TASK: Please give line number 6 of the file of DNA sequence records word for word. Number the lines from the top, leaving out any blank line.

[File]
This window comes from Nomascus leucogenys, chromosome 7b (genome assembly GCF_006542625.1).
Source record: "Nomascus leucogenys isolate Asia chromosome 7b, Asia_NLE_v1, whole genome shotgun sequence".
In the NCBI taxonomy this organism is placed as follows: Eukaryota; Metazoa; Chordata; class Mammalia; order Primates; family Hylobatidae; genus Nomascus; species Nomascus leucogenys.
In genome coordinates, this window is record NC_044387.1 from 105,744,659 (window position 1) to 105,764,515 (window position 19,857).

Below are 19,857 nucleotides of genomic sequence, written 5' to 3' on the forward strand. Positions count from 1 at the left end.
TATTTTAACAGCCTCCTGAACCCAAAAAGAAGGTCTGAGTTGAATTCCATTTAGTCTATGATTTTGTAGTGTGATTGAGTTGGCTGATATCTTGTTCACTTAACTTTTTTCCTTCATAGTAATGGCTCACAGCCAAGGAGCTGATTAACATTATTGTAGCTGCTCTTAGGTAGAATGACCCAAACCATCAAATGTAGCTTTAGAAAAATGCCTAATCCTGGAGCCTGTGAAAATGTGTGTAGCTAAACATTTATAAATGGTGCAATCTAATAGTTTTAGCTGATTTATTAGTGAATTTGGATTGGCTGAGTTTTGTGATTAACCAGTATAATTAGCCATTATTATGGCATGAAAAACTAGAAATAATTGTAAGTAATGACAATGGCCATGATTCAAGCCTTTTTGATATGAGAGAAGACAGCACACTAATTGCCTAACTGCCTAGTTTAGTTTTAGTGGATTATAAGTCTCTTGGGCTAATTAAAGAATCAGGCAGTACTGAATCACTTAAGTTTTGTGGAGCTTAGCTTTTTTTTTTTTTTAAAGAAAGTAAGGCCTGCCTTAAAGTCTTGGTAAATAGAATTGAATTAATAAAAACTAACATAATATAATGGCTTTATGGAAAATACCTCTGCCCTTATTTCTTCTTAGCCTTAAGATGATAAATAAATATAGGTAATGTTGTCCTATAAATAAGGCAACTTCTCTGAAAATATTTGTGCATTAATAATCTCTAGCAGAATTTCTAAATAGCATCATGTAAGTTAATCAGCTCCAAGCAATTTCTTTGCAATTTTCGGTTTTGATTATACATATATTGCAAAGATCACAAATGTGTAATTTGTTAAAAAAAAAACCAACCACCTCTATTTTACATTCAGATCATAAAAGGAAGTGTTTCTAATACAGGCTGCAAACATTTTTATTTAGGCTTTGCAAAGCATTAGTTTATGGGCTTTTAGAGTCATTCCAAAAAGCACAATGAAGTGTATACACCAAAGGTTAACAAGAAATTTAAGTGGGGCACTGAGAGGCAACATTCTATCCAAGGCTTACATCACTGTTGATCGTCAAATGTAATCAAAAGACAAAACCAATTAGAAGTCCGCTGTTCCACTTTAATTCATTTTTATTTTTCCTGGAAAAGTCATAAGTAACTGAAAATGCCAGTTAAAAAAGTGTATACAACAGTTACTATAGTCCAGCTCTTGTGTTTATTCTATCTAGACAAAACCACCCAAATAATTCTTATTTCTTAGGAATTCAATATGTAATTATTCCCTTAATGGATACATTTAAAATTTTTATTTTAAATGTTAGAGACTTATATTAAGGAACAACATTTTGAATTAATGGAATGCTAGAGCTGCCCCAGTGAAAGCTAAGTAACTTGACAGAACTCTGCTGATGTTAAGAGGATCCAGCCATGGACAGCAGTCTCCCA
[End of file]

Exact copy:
TATTTTAACAGCCTCCTGAACCCAAAAAGAAGGTCTGAGTTGAATTCCATTTAGTCTATGATTTTGTAGTGTGATTGAGTTGGCTGATATCTTGTTCACTTAACTTTTTTCCTTCATAGTAATGGCTCACAGCCAAGGAGCTGATTAACATTATTGTAGCTGCTCTTAGGTAGAATGACCCAAACCATCAAATGTAGCTTTAGAAAAATGCCTAATCCTGGAGCCTGTGAAAATGTGTGTAGCTAAACATTTATAAATGGTGCAATCTAATAGTTTTAGCTGATTTATTAGTGAATTTGGATTGGCTGAGTTTTGTGATTAACCAGTATAATTAGCCATTATTATGGCATGAAAAACTAGAAATAATTGTAAGTAATGACAATGGCCATGATTCAAGCCTTTTTGATATGAGAGAAGACAGCACACTAATTGCCTAACTGCCTAGTTTAGTTTTAGTGGATTATAAGTCTCTTGGGCTAATTAAAGAATCAGGCAGTACTGAATCACTTAAGTTTTGTGGAGCTTAGCTTTTTTTTTTTTTTAAAGAAAGTAAGGCCTGCCTTAAAGTCTTGGTAAATAGAATTGAATTAATAAAAACTAACATAATATAATGGCTTTATGGAAAATACCTCTGCCCTTATTTCTTCTTAGCCTTAAGATGATAAATAAATATAGGTAATGTTGTCCTATAAATAAGGCAACTTCTCTGAAAATATTTGTGCATTAATAATCTCTAGCAGAATTTCTAAATAGCATCATGTAAGTTAATCAGCTCCAAGCAATTTCTTTGCAATTTTCGGTTTTGATTATACATATATTGCAAAGATCACAAATGTGTAATTTGTTAAAAAAAAAACCAACCACCTCTATTTTACATTCAGATCATAAAAGGAAGTGTTTCTAATACAGGCTGCAAACATTTTTATTTAGGCTTTGCAAAGCATTAGTTTATGGGCTTTTAGAGTCATTCCAAAAAGCACAATGAAGTGTATACACCAAAGGTTAACAAGAAATTTAAGTGGGGCACTGAGAGGCAACATTCTATCCAAGGCTTACATCACTGTTGATCGTCAAATGTAATCAAAAGACAAAACCAATTAGAAGTCCGCTGTTCCACTTTAATTCATTTTTATTTTTCCTGGAAAAGTCATAAGTAACTGAAAATGCCAGTTAAAAAAGTGTATACAACAGTTACTATAGTCCAGCTCTTGTGTTTATTCTATCTAGACAAAACCACCCAAATAATTCTTATTTCTTAGGAATTCAATATGTAATTATTCCCTTAATGGATACATTTAAAATTTTTATTTTAAATGTTAGAGACTTATATTAAGGAACAACATTTTGAATTAATGGAATGCTAGAGCTGCCCCAGTGAAAGCTAAGTAACTTGACAGAACTCTGCTGATGTTAAGAGGATCCAGCCATGGACAGCAGTCTCCCA